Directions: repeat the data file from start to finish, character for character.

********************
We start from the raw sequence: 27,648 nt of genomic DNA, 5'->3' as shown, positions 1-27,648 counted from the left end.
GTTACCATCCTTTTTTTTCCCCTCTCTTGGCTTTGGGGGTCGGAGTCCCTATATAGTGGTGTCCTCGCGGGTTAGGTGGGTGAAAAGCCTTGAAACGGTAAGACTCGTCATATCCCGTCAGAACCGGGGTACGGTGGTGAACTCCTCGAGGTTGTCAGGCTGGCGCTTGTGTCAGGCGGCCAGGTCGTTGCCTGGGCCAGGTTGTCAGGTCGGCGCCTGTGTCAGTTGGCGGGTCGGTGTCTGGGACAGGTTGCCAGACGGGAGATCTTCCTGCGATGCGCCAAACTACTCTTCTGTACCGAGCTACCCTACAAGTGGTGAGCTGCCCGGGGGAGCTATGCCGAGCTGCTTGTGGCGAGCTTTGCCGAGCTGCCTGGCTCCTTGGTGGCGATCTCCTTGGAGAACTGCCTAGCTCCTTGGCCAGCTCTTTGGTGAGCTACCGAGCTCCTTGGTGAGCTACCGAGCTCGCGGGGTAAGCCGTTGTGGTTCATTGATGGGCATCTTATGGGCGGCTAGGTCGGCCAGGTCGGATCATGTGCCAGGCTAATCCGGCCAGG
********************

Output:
We start from the raw sequence: 27,648 nt of genomic DNA, 5'->3' as shown, positions 1-27,648 counted from the left end.
GTTACCATCCTTTTTTTTCCCCTCTCTTGGCTTTGGGGGTCGGAGTCCCTATATAGTGGTGTCCTCGCGGGTTAGGTGGGTGAAAAGCCTTGAAACGGTAAGACTCGTCATATCCCGTCAGAACCGGGGTACGGTGGTGAACTCCTCGAGGTTGTCAGGCTGGCGCTTGTGTCAGGCGGCCAGGTCGTTGCCTGGGCCAGGTTGTCAGGTCGGCGCCTGTGTCAGTTGGCGGGTCGGTGTCTGGGACAGGTTGCCAGACGGGAGATCTTCCTGCGATGCGCCAAACTACTCTTCTGTACCGAGCTACCCTACAAGTGGTGAGCTGCCCGGGGGAGCTATGCCGAGCTGCTTGTGGCGAGCTTTGCCGAGCTGCCTGGCTCCTTGGTGGCGATCTCCTTGGAGAACTGCCTAGCTCCTTGGCCAGCTCTTTGGTGAGCTACCGAGCTCCTTGGTGAGCTACCGAGCTCGCGGGGTAAGCCGTTGTGGTTCATTGATGGGCATCTTATGGGCGGCTAGGTCGGCCAGGTCGGATCATGTGCCAGGCTAATCCGGCCAGG